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Digital News Report Australia 2023: One in five Australians are now paying for online news, trust is slightly up but women lose interest

14 June 2023: Australians lead globally when it comes to paying for online news (22 per cent); trust in general news has slightly increased since last year (43 per cent); the use of social media platforms for accessing news is on the rise; women are increasingly losing interest in news (43 per cent); and news avoidance overall remains high (69 per cent) – these are some of the key findings from Digital News Report (DNR): Australia 2023 released today by the University of Canberra’s News and Media Research Centre (N&MRC).


The survey found that one in five Australians pay for online news, which is up by four percentage points when compared to 2022, and placed well above the global average of 16 per cent. The biggest growth was seen among those who pay for three or more news services.

“Australians are willing to pay to access high-quality and trustworthy online news, but they are concerned about algorithms and editors choosing news to match their interests and fear they are missing out on important information and a diversity in viewpoints,” said DNR lead author Professor Sora Park from the University of Canberra’s N&MRC.

“This year’s survey reveals that news subscriptions are also facing the heat of cost-of-living, as many cite it as a key reason for changing their level of access, including cancellations,” she added.


Australians’ general trust in news rose by two percentage points to 43 per cent, but some gaps in trust emerged. For example, there was an eight percentage point rise in trust among Australian men, while women’s trust declined by three percentage points, widening the gender gap.

Age and education were other factors where gaps in trust emerged – consumers with higher levels of education showed more trust in news, whereas the oldest and youngest generations’ trust levels declined.


Australian public service media such as the ABC and SBS saw strong support from Australians this year. Up to 60 per cent regarded it as important to society, and for more than half of the respondents it was important to them, personally.

The ABC and the SBS continue to be the most trusted news brands in the survey.

“The trust in public service media is reflective of the commercial and political independence of these channels. People who are concerned about misinformation are also much more likely to think publicly funded media is important,” said Dr Park.


Women’s interest in news overall has dropped to a record low of 43 per cent, while overall interest in news also dipped to 53 per cent, down by 11 percentage points since 2017.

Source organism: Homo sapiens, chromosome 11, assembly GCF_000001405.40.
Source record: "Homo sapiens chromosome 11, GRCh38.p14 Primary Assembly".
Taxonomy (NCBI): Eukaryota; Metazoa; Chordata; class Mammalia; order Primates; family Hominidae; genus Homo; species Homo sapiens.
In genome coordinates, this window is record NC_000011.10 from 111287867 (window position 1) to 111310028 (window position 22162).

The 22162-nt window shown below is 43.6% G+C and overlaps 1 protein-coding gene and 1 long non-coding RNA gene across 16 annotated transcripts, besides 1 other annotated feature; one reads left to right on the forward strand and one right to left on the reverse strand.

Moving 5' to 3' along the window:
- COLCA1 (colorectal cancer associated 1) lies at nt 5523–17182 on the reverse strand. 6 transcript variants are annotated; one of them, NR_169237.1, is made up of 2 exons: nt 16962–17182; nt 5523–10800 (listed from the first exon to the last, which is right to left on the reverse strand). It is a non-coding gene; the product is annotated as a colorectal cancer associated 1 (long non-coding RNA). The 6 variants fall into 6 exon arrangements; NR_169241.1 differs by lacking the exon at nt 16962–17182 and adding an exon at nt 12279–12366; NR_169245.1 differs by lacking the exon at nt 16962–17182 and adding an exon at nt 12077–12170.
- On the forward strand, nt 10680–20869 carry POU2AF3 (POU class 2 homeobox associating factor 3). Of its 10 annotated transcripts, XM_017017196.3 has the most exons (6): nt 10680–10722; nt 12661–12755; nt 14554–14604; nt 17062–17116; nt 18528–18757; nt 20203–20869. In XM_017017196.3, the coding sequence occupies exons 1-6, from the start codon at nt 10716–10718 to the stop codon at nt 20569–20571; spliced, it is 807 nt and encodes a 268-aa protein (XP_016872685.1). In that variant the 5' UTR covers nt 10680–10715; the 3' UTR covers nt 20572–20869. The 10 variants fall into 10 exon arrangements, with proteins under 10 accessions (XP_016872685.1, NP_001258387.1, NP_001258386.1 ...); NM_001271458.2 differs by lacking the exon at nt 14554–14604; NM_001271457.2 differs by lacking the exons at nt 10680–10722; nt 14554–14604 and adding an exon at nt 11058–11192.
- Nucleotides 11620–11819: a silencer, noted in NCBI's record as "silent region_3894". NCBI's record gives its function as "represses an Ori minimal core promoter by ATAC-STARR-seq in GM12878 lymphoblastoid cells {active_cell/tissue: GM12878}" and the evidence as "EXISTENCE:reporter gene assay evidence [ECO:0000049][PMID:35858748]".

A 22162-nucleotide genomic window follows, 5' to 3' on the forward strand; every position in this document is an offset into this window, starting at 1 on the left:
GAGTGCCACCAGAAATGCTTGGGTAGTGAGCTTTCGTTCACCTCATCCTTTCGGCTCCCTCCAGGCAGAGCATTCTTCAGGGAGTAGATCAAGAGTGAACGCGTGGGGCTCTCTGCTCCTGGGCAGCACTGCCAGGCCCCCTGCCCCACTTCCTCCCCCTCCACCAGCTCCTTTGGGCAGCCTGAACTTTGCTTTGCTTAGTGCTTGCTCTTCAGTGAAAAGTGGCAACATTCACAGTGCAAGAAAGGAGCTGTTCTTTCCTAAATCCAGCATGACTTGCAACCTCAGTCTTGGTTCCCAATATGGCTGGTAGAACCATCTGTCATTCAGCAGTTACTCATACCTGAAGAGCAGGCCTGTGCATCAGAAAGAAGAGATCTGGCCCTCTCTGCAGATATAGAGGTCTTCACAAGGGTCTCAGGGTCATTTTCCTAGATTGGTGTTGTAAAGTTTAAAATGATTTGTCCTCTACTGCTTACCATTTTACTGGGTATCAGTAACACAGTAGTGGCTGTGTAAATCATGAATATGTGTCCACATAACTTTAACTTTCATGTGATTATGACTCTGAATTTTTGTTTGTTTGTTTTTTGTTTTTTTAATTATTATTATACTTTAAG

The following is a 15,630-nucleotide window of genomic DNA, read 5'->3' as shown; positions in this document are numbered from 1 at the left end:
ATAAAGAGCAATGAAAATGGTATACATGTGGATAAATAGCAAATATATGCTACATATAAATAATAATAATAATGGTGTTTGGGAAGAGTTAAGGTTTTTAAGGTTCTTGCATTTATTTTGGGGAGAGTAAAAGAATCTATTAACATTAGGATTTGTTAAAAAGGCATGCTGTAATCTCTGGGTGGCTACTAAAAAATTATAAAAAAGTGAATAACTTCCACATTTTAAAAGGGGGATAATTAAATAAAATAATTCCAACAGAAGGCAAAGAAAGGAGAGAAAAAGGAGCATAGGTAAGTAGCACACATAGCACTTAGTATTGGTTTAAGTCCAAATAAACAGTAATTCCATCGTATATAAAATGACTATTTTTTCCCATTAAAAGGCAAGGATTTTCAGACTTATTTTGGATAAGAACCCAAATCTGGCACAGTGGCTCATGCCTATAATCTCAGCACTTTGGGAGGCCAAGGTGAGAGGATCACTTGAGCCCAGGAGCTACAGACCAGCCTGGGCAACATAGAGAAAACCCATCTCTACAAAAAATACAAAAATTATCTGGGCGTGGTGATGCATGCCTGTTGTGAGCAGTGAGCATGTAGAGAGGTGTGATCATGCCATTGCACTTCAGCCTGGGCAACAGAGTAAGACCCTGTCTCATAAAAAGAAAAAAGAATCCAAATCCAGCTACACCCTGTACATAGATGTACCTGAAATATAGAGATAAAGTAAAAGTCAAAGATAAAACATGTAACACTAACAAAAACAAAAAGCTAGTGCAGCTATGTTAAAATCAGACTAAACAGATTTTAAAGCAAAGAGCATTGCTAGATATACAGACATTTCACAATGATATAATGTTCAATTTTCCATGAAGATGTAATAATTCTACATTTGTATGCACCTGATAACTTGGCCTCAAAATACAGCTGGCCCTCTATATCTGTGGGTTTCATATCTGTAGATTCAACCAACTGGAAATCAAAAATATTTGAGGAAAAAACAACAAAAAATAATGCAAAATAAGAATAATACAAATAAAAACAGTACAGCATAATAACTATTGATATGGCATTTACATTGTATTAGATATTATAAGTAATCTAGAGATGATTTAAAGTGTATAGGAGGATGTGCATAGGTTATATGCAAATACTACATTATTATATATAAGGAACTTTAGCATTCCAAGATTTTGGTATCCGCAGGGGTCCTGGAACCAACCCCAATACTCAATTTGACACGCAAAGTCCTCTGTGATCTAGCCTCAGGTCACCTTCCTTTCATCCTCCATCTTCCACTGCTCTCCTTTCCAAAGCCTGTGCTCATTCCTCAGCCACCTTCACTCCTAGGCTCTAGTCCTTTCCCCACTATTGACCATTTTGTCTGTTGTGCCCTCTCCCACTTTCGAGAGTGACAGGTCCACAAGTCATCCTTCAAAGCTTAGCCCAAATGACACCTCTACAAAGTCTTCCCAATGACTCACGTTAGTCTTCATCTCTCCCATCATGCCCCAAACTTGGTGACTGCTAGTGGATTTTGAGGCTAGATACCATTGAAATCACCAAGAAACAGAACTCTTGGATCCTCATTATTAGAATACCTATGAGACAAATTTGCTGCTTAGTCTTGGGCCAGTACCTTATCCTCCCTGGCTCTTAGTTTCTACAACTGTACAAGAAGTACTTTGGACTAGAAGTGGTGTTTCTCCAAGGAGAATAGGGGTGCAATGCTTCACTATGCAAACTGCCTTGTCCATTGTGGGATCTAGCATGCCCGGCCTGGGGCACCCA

“Australian women were noted among the lightest consumers of news, globally,” said Dr Park.

Finance news in Australia has the highest gender gap with only 30 per cent of women, compared to 54 per cent of men, saying they find finance and economics news easy-to-understand.

Gender gaps were also noted in news avoidance behaviour. While men avoid topics such as social justice issues, entertainment and climate change news, women did the same for news on sport.

“But they are not the only ones at risk of being left behind, as Gen Z’s heavy news consumption also dropped by ten percentage points.”


Social media platforms being viewed as a news source is on the rise, particularly among young Australians. Facebook is becoming less important and video-based platforms such as TikTok are gaining traction. For Gen Z consumers, Instagram (26 per cent) and TikTok (17 per cent) are gaining popularity as news platforms. Almost one in ten Australians (eight per cent) is using TikTok to get news.

“It was interesting to note how the audiences access different news sources depending on the platform they’re on. For instance, on Facebook, Instagram, Twitter and YouTube, people pay most attention to news from mainstream media and news sources, whereas on TikTok, people pay attention to news from ordinary people and social media personalities,” shared Dr Park.

Twitter users were found to be more in tune with national news, whereas Facebook, Instagram and TikTok users preferred entertainment, celebrity and fun news.

Other key findings include:
  • Australians prefer positive news stories, stories offering solutions, watchdog news reports and explainers;
  • The number of people using search engines to search for news stories increased by eight percentage points at 30 per cent;
  • Australians are careful when talking about politics – more than one-third (37 per cent) say they don’t discuss politics online or on social media, compared to 22 per cent who talk about politics in person or on the phone;
  • News avoidance in Australia is higher than the global average at 69 per cent. For young people, the most common ways of avoiding news were ‘checking the news less often’ (32 per cent), ‘ignoring, scrolling past’ (31 per cent), and ‘avoiding particular news sources’ (30 per cent);
  • The popularity of podcasts is growing with 38 per cent of respondents saying they have listened to a podcast in the last month; and
  • For the first time, smart TVs are a more popular device for news (29 per cent), than tablets (23 per cent).

The DNR report is available here.